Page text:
Jeffers says that people in New Scotland have been "very, very receptive" to his new business, and he considers it to be a "unique bar." He will have live music on his back deck on weekends throughout the summer.

J.J. Maddens is open seven days a week. Monday through Thursday hours are11 a.m. to midnight, Friday and Saturday from 11 a.m. to 2 a.m., and Sunday from noon to midnight.

Proposal for 120 units previewed

By Rachel Dutil

NEW SCOTLAND – The latest proposal for the much-debated future of the town’s Northeast Quadrant is a 120-unit development of homes the developer calls "modest" – priced between $250,000 and $350,000.

Because the proposal is for a Planned Unit Development, the application must go before the town board but, on Tuesday, the planning board was given a preview.

Dean DeVito told the board that 20 buildings consisting of six units per building are planned for Krumkill Road, west of Schoolhouse Road. The area is in the town’s still rural Northeast Quadrant, along the Bethlehem and Guilderland town lines, and close to the city of Albany.

The proposed development is located in a section of town that does not have municipal water or sewer systems.

Each unit will have an attached two-car garage. Most of the units would be two-bedroom units with a den, but some three-bedroom units will be available as well, DeVito said.

The roads throughout the development would be maintained by the town, and the green space would be maintained by a homeowners’ association,he said.

DeVito talked of the unique nature of the site. It has three natural ponds, and the developer plans to build landscapes around the ponds. Regulations require that a development such as the one presented by DeVito maintain 10 percent of green space, and this proposal will have 60 percent, he said.

According to DeVito, the development would fall entirely within the Guilderland School District.

Originally, the developer proposed a plan to the Guilderland Planning Board for a 75-lot subdivision on 214 acres that would stretch across town lines to New Scotland.

Afterwards, the Guilderland Town Board re-zoned an area that increased the lot-size requirement from 40,000 square feet to three acres.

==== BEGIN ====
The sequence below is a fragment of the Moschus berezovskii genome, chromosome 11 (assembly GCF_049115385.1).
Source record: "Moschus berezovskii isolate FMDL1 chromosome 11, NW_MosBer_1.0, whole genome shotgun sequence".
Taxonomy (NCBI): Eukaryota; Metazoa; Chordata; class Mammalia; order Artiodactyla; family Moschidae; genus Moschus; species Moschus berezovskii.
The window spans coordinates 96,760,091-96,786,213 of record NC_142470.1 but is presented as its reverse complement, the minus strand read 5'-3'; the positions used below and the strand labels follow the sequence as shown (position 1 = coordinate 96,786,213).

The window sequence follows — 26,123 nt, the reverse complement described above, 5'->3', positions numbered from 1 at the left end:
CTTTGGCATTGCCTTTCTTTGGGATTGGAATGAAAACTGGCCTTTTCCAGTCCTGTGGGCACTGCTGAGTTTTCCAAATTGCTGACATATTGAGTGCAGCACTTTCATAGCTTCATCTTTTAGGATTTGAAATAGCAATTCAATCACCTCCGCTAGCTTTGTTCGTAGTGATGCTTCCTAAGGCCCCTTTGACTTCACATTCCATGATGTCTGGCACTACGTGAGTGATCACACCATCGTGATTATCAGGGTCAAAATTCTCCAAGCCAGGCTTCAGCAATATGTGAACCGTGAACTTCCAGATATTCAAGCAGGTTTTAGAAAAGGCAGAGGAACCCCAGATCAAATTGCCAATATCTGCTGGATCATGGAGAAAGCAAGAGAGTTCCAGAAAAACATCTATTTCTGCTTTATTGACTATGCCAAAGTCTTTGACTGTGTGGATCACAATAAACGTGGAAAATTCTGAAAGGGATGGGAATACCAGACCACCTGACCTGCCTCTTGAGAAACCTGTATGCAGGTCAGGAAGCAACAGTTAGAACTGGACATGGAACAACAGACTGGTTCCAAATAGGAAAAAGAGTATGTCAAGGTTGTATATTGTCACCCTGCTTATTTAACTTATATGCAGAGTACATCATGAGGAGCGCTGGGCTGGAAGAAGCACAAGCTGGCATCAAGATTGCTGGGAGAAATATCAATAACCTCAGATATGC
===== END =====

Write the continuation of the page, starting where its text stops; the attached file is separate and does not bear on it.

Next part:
The developer is now concentrating on the 29 acres in New Scotland, DeVito said.

DeVito’s proposal will be heard by the Town Board next Wednesday, Aug. 9.

Other business

In other business at its August meeting, the board:

– Held a public hearing on an application submitted by Archibald Munro for a three-lot subdivision of land in the Industrial District on waldenmaier Road. Munro wants to subdivide his 12.053-acre property into three lots. His house is on one lot and he’d sell the other two. There were no public comments and no questions from the board;

– Reviewed a plan submitted by Stuart Morrison on behalf of William and Jeffrey Lawyer to use a building at 705 New Salem Rd., located in the Commercial Hamlet district, for an insurance investigation office. They plan to build a 42-by-78-foot storage building behind the existing one. The board had questions for the applicant involving location, height, and parking. The questions were answered satisfactorily. A public hearing has been scheduled for next month; and

– Approved an extension-of-time request from Matthew Fiske. He bought three lots from David Moreau with plans to build a home on each lot. He was granted an additional year from the original approval date in order to comply with the Albany County Health Department requirements, which are necessary before he can be granted a building permit.

At Voorheesville
New plans for health and technology

By Melissa Hale-Spencer

VOORHEESVILLE — Spurred by demands from the federal government, the Voorheesville School District has two new plans — one for health and another for technology.

The school board recently approved, by unanimous vote, a wellness policy on physical activity and nutrition that took effect on July 1.

"If children knew what junk food does to them, they would probably make better choices," said Superintendent Linda Langevin on the need to educate students about nutrition.

The preamble to the 12-page policy states that obesity rates have doubled in children and tripled in adolescents over the last two decades, and physical inactivity and excessive calorie intake are the main causes of obesity.

It also states that 72 percent of high school students do not attend daily physical-education classes and only 2 percent of children, aged two to 19 years, eat a healthy diet.

Nationally, it says, "the items most commonly sold from school vending machines, school stores, and snack bars include low-nutrition foods and beverages...."


The policy outlines six tenets: